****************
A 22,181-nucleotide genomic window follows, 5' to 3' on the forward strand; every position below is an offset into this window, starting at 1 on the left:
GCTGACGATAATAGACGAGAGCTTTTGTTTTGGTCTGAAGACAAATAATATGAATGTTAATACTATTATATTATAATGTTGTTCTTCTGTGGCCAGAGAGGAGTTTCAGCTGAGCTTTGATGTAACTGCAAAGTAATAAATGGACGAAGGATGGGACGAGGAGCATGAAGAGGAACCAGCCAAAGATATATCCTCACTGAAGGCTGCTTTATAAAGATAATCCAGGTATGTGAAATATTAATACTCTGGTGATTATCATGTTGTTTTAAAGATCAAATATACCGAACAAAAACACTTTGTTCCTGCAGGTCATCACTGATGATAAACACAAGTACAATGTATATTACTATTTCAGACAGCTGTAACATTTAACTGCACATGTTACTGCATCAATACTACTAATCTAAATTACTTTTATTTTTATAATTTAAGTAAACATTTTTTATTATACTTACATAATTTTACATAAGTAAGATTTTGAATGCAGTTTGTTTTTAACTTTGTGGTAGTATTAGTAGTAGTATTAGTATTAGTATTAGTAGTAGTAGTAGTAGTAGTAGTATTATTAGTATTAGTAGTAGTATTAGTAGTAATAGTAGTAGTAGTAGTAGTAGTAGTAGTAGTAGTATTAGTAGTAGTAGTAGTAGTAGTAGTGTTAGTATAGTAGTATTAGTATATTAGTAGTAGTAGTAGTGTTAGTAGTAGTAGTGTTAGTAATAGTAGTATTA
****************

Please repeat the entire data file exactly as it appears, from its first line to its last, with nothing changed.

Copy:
A 22,181-nucleotide genomic window follows, 5' to 3' on the forward strand; every position below is an offset into this window, starting at 1 on the left:
GCTGACGATAATAGACGAGAGCTTTTGTTTTGGTCTGAAGACAAATAATATGAATGTTAATACTATTATATTATAATGTTGTTCTTCTGTGGCCAGAGAGGAGTTTCAGCTGAGCTTTGATGTAACTGCAAAGTAATAAATGGACGAAGGATGGGACGAGGAGCATGAAGAGGAACCAGCCAAAGATATATCCTCACTGAAGGCTGCTTTATAAAGATAATCCAGGTATGTGAAATATTAATACTCTGGTGATTATCATGTTGTTTTAAAGATCAAATATACCGAACAAAAACACTTTGTTCCTGCAGGTCATCACTGATGATAAACACAAGTACAATGTATATTACTATTTCAGACAGCTGTAACATTTAACTGCACATGTTACTGCATCAATACTACTAATCTAAATTACTTTTATTTTTATAATTTAAGTAAACATTTTTTATTATACTTACATAATTTTACATAAGTAAGATTTTGAATGCAGTTTGTTTTTAACTTTGTGGTAGTATTAGTAGTAGTATTAGTATTAGTATTAGTAGTAGTAGTAGTAGTAGTAGTATTATTAGTATTAGTAGTAGTATTAGTAGTAATAGTAGTAGTAGTAGTAGTAGTAGTAGTAGTAGTATTAGTAGTAGTAGTAGTAGTAGTAGTGTTAGTATAGTAGTATTAGTATATTAGTAGTAGTAGTAGTGTTAGTAGTAGTAGTGTTAGTAATAGTAGTATTA